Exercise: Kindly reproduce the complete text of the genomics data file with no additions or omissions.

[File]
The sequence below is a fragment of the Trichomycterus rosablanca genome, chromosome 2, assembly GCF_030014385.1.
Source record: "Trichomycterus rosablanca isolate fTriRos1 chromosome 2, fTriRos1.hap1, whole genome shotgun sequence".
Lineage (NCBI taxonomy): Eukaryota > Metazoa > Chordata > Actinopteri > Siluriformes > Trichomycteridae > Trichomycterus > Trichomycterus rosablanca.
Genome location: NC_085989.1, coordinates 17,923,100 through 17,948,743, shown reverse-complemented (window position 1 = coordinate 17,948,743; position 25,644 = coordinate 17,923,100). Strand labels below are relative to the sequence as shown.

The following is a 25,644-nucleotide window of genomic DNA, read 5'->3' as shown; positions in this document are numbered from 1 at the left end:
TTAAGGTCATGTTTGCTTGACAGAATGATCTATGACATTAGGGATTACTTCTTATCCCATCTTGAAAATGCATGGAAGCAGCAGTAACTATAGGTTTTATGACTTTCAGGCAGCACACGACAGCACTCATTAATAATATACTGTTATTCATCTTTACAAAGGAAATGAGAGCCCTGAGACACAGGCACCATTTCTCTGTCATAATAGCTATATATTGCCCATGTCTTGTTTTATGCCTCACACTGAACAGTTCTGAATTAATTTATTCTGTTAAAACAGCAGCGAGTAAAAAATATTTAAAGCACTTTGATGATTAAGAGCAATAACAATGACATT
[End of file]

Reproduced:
The sequence below is a fragment of the Trichomycterus rosablanca genome, chromosome 2, assembly GCF_030014385.1.
Source record: "Trichomycterus rosablanca isolate fTriRos1 chromosome 2, fTriRos1.hap1, whole genome shotgun sequence".
Lineage (NCBI taxonomy): Eukaryota > Metazoa > Chordata > Actinopteri > Siluriformes > Trichomycteridae > Trichomycterus > Trichomycterus rosablanca.
Genome location: NC_085989.1, coordinates 17,923,100 through 17,948,743, shown reverse-complemented (window position 1 = coordinate 17,948,743; position 25,644 = coordinate 17,923,100). Strand labels below are relative to the sequence as shown.

The following is a 25,644-nucleotide window of genomic DNA, read 5'->3' as shown; positions in this document are numbered from 1 at the left end:
TTAAGGTCATGTTTGCTTGACAGAATGATCTATGACATTAGGGATTACTTCTTATCCCATCTTGAAAATGCATGGAAGCAGCAGTAACTATAGGTTTTATGACTTTCAGGCAGCACACGACAGCACTCATTAATAATATACTGTTATTCATCTTTACAAAGGAAATGAGAGCCCTGAGACACAGGCACCATTTCTCTGTCATAATAGCTATATATTGCCCATGTCTTGTTTTATGCCTCACACTGAACAGTTCTGAATTAATTTATTCTGTTAAAACAGCAGCGAGTAAAAAATATTTAAAGCACTTTGATGATTAAGAGCAATAACAATGACATT